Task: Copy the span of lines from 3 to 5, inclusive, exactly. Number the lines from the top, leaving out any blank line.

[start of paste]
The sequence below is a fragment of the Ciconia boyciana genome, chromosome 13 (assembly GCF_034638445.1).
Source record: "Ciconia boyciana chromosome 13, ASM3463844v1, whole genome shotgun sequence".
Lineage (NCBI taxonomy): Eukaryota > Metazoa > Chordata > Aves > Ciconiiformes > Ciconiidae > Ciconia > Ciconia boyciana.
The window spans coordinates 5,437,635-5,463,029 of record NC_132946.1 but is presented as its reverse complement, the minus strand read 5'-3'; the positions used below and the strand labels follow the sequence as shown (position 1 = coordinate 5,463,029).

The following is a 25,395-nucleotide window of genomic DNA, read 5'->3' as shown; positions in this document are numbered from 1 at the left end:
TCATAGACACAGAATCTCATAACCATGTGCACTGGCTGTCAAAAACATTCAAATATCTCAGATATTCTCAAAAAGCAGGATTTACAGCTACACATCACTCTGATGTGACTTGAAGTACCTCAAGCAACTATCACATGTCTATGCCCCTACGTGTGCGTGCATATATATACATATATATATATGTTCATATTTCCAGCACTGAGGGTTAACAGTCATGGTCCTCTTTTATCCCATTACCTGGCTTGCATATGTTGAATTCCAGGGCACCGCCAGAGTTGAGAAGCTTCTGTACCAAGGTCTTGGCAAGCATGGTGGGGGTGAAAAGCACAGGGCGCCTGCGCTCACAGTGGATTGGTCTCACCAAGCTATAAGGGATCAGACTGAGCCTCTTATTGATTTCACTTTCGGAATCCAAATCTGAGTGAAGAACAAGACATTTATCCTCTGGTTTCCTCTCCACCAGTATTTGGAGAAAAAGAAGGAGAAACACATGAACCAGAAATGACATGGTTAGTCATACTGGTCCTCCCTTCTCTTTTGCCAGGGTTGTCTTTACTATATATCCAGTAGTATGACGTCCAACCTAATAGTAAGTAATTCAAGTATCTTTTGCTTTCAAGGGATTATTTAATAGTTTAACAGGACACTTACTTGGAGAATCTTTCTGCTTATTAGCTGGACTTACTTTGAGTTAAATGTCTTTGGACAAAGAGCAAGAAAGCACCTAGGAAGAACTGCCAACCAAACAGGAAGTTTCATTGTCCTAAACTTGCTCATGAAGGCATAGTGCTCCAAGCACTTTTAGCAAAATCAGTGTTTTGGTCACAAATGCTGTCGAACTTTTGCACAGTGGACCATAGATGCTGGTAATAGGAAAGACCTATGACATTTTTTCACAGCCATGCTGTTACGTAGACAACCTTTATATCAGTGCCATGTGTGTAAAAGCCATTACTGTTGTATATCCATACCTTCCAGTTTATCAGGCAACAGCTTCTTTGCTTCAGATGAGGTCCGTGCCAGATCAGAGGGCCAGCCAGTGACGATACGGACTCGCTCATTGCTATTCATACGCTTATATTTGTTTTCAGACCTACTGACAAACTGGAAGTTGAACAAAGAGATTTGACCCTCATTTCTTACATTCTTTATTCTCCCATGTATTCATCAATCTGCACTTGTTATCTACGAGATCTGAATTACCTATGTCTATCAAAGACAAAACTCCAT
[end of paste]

Lineage (NCBI taxonomy): Eukaryota > Metazoa > Chordata > Aves > Ciconiiformes > Ciconiidae > Ciconia > Ciconia boyciana.
The window spans coordinates 5,437,635-5,463,029 of record NC_132946.1 but is presented as its reverse complement, the minus strand read 5'-3'; the positions used below and the strand labels follow the sequence as shown (position 1 = coordinate 5,463,029).

The following is a 25,395-nucleotide window of genomic DNA, read 5'->3' as shown; positions in this document are numbered from 1 at the left end: